In response to:

The Wall Street Journal’s Primer on Capital Gains Taxation

Ray251 Wrote: Sep 24, 2012 2:15 PM
Cap Gains & Dividends should be 0 for other reasons. Say I invest money into XYZ company. Maybe it makes money, maybe it doesn't. There's risk involved & I could lose my investment, as opposed to my paycheck, where the only risk is if the check bounces. Secondly, say I'm lucky enough for the company to actually make a profit. These profits are already taxed at the highest rate in the world - 35%. If the dividends I might receive thereafter are taxed at the current 15%, it brings the effective rate to just under 45%. That's why the "Buffet Rule" is a myth. His secretatry doesn't take risk & pays less than 45%

One of the principles of good tax policy and fundamental tax reform is that there should be no double taxation of income that is saved and invested. Such a policy promotes current consumption at the expense of future consumption, which is simply an econo-geek way of saying that it penalizes capital formation.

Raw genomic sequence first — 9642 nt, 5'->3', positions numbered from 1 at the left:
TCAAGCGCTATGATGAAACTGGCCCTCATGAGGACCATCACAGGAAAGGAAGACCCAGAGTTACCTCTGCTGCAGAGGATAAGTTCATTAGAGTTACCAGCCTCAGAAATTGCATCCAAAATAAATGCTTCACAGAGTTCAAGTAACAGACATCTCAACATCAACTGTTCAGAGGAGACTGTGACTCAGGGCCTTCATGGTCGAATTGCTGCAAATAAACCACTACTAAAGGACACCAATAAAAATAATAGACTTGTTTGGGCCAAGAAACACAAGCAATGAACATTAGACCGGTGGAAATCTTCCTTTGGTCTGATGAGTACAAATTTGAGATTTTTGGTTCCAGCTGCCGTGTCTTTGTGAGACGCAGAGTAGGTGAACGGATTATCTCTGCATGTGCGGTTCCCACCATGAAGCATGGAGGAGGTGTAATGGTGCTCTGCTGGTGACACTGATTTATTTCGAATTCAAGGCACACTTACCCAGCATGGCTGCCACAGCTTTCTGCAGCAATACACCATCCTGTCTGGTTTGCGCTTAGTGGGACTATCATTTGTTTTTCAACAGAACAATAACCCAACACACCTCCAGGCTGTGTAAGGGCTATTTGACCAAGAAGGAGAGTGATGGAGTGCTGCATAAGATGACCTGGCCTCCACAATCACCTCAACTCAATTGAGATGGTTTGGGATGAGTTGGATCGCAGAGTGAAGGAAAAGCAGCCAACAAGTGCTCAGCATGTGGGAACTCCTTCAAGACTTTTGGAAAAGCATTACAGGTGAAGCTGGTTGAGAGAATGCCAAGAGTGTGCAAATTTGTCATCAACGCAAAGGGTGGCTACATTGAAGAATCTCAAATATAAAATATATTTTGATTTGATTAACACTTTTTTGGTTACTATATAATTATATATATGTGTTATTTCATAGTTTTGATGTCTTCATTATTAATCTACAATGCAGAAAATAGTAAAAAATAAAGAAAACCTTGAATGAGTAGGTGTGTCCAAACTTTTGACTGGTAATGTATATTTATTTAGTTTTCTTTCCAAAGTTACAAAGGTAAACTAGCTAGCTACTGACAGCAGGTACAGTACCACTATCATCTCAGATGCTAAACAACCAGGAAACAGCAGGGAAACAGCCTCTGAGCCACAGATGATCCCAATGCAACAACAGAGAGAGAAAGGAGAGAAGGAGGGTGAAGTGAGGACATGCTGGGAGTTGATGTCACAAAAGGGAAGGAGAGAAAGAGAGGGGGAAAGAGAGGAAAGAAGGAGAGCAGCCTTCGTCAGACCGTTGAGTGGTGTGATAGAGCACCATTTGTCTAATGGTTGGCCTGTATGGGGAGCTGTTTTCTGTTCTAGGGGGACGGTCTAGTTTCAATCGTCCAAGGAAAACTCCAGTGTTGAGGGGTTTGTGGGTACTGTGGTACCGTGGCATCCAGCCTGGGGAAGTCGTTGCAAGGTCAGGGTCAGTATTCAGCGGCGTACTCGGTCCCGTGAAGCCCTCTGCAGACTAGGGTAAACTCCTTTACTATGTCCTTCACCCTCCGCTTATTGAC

This isn’t very prudent or wise since every economic theory agrees that capital formation is key to long-run growth and higher living standards. Even Marxist and socialist theory is based on this notion (they want government to be in charge of investing, so they want to do...

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